However, New Jersey is a no-fault state, which means that your own insurance company is the one responsible for paying any medical bills related to an accident. Your insurance company pays no matter who caused the collision.
The no-fault law is the reason any auto insurance policy sold in New Jersey includes a type of coverage called personal injury protection, or PIP.
Once the insurance adjuster has the details of what happened in the collision, their next step is to review the documentation on the claim. The adjuster will request this information from you, or your personal injury attorney, if you have one. Documentation includes things like medical bills, income statements and tax returns, and proof of damage to your vehicle or other property.
With the details of the accident and damages, the insurance company will then determine a value for the settlement.
The two main considerations that the insurance adjuster looks at when coming up with this number are 1) how likely you could win your case if you work with a lawyer and go to trial, and 2) what is the likely dollar amount that a jury might award you if you win your case.
Next, the insurance company will assign value to your pain and suffering claims. Since most insurance companies track data on personal injury settlements and jury awards, they will often use this data along with formulas or industry-specific software to determine a value for these claims.
Finally, after completing their due diligence, they will present you or your injury attorney with an initial settlement offer. There is not an industry-wide standard here, but many insurance companies have a set of procedures that they follow.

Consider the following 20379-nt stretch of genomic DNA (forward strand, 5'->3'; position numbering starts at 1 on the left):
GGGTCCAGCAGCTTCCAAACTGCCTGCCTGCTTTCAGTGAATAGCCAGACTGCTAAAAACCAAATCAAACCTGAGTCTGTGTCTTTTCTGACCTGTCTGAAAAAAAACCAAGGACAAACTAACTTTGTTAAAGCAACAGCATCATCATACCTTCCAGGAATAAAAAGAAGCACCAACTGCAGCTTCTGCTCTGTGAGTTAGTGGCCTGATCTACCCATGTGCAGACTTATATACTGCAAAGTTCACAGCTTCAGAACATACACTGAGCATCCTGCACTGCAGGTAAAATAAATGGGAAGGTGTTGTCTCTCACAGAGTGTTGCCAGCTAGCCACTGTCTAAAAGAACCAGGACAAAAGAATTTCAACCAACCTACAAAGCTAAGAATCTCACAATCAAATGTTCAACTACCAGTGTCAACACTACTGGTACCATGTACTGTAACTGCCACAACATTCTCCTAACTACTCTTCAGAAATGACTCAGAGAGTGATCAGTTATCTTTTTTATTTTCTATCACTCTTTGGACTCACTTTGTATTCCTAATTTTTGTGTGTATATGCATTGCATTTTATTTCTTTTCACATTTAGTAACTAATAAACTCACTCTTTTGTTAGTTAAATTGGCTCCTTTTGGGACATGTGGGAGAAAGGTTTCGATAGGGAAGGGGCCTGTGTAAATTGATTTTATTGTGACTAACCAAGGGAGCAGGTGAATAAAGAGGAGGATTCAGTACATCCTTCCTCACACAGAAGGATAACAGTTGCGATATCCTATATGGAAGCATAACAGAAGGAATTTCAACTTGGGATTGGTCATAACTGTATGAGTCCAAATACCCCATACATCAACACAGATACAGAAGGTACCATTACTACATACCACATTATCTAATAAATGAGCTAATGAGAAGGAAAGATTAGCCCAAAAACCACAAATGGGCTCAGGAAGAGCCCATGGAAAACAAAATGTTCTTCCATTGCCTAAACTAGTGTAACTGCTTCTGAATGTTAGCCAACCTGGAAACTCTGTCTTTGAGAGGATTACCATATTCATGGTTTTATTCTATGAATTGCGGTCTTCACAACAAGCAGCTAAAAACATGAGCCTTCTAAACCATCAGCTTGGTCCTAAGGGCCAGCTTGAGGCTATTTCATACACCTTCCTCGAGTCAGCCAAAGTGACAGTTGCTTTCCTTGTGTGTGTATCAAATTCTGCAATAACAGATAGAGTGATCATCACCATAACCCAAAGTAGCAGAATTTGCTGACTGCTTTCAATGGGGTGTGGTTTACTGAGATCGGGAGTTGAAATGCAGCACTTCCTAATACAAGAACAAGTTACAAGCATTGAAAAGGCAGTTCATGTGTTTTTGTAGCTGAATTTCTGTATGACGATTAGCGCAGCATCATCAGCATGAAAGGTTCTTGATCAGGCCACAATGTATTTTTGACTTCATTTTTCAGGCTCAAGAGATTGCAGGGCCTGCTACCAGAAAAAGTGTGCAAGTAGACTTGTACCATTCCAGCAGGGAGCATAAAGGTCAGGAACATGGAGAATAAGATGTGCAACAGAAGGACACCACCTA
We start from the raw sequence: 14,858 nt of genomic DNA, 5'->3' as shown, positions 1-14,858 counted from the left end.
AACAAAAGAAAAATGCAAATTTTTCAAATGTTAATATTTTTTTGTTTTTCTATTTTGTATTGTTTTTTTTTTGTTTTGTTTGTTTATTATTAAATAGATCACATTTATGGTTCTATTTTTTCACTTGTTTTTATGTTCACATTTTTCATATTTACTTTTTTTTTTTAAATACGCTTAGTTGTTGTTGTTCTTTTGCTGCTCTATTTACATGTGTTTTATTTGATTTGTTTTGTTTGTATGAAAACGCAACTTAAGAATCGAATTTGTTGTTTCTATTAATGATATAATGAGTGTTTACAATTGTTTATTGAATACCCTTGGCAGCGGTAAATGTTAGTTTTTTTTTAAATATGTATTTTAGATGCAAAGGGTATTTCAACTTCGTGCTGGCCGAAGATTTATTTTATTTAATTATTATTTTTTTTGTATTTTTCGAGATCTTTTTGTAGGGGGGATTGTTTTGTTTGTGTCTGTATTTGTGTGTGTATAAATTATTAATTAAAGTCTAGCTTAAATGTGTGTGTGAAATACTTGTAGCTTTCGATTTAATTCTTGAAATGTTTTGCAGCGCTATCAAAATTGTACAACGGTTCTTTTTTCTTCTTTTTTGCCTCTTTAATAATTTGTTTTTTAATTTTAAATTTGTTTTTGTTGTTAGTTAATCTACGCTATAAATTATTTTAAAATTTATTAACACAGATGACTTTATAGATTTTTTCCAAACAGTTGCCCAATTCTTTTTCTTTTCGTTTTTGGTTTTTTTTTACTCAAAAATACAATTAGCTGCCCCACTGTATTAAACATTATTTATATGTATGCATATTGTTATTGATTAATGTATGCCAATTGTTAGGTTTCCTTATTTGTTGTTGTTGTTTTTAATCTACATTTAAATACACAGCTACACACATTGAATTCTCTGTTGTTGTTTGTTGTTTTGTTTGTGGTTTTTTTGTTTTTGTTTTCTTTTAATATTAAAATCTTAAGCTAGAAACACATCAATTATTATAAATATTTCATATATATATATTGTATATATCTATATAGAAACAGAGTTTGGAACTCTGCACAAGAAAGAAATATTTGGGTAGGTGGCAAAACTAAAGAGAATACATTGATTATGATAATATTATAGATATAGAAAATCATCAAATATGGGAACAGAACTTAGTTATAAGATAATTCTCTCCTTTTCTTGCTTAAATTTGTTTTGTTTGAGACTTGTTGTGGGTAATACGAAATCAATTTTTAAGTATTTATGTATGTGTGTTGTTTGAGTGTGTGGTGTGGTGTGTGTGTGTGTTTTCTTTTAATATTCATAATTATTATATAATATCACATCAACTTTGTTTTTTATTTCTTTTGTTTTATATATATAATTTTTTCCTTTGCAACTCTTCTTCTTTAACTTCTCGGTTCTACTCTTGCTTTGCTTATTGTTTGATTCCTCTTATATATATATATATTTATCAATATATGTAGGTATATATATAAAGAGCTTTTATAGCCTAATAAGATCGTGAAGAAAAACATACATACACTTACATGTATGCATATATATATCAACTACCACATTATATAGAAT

For example, an insurance company may train their adjusters to make the first offer at around 35% of the value of your case. Often times, the adjuster does have some discretion here. If you are represented by a lawyer for your car accident, then the offer may be higher.
If you are handling the claim yourself, the adjuster may opt to come in at a lower rate.
If you’ve been involved in a car accident, you can elect to work with an attorney on your case, or you can choose to settle with the insurance company on your own. Either way, you should understand the process of what happens next. In this section, we’ll cover the following:
Initiating a claim should on your auto accident should happen as soon as possible following the accident. In no-fault states like New Jersey, your policy’s personal injury protection insurance covers the damages.
However, there is a statute of limitations requiring victims to file a lawsuit for damages related to the car accident within 2 years of the injury.
But by starting the process quickly after the accident, you improve your chances of settling the case and being compensated sooner.
During this process, it is important to keep accurate records of the accident and any expenses related to it. Many police departments in NJ allow victims to get copies of their car accident reports online.
You’ll also need records of your property damage expenses, medical bills, and documentation of lost wages and other financial losses.
You’ll need these detailed records in order to calculate a fair settlement. These records added up will total your expenses for “special damages”. Additionally, you should calculate your lost earnings and lost earning capacity.
This is a calculation of your future lost earnings. And its generally calculated in terms of its present value.
If your injuries are severe and future earnings are affected, you may want to seek legal advice to ensure that the number you come up with is fair and takes your future financial situation into account.
Remember, your damages can be economic – things with a clear numerical cost, like hospital bills and lost wages – or they can be non-economic, like pain and suffering. All of these losses are real, and they matter regardless of whether or not there’s an economic price.